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The passing of actor Robin Williams affected fans from all walks of life, but gamers made a special claim to his legacy. Williams was a game enthusiast and a known fan of games like Portal, The Legend of Zelda and World of Warcraft. Now, the creators of the latter title seem to be working on an in-game memorial for the actor: a NPC named "Robin <The Entertainer>." Wowhead, a site that scours the game code for new additions, found three instances of the tribute in a recent update for the Warlords of Draenor beta build -- a male human, a female human and, of course, a blue genie.

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Have you done any business with UPS recently? You'd better check out the company's website: some of its stores may have leaked your personal data. After receiving a security advisory from the US Government, the company discovered that 51 UPS Stores were infected with malware, potentially compromising customer data for more than 105,000 transactions. UPS has already removed the offending software, of course, but the damage may have already been done. Now the company is trying to make good.

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Twitter on a Nexus 5

Have you noticed that you're getting a lot less spam on Twitter these days? You may have to thank a bot for that. Twitter has just shed light on BotMaker, a recently developed system that (as the name suggests) lets the social network create anti-spam bot code with very little effort. Within a few seconds, engineers can set up rules that automatically take down and track spammers, in some cases before they've even managed to post anything. Besides barring known spam links, the bots can flag suspicious behavior -- if a lot of people block an account after it sends a tweet, it's going to be watched very closely. BotMaker will also look at long-term behavior, so spammers that slip through the cracks aren't necessarily safe.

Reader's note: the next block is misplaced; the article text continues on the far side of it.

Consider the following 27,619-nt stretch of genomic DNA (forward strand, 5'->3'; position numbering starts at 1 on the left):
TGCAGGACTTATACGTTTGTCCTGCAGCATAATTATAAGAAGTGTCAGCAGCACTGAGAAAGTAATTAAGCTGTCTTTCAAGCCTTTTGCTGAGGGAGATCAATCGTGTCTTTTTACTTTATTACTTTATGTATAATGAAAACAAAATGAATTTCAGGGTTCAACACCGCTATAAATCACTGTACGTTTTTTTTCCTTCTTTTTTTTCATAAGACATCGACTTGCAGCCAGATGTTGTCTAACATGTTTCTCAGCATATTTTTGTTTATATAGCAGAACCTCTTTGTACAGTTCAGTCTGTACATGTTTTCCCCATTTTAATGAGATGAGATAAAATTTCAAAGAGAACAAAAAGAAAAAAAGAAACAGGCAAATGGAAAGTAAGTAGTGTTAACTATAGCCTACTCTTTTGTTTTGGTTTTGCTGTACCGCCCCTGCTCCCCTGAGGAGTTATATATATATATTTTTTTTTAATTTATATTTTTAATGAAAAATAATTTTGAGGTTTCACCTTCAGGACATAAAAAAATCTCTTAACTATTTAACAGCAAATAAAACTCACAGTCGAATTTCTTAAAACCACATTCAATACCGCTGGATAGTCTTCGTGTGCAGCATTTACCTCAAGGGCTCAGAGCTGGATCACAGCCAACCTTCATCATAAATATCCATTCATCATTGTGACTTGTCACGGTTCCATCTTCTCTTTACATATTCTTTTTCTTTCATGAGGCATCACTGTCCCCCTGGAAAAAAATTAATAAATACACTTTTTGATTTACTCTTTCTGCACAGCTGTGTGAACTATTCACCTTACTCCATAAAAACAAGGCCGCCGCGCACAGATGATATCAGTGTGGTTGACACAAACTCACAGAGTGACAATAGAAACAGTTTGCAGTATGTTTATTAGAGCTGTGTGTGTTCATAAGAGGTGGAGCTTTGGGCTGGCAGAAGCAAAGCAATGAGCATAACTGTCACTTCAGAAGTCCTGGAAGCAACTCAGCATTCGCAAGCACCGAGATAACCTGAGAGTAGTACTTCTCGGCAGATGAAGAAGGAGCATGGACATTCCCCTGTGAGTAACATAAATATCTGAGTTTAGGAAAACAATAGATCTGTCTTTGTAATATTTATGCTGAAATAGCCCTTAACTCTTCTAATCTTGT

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Ask anyone who's tried maintaining a long-distance relationship: it's hard, and video chats, text messages and phone calls don't always satisfy our emotional needs. A lot of human relations are indirect, subtle actions of body language or behavior that aren't easily captured in video or text. Capturing the feeling of these unspoken cues seems is the point of "Saying things that can't be said," two students' final project at the Holon Institute of Technology. The series uses a mix of technology and familiar objects to create an abstract sense of presence between two distant partners.

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Headless people at a party

Part of the allure of Secret's app is supposed to be the anonymity; you can confess your innermost thoughts without facing any accusing fingers. However, people are now using Secret as a launching pad for parties where the very point is to confide in others you can see across the table. As Recode notes from first-hand experience, it's like seeing the app unfold in real life. Rather than make small talk, guests share their sincerest feelings about family and relationships -- you may find more about a stranger in a few hours than you would by following them on Facebook for a year. Even meeting up is dependent on revealing interesting tidbits, so you end up breaking the ice before you know anyone's names.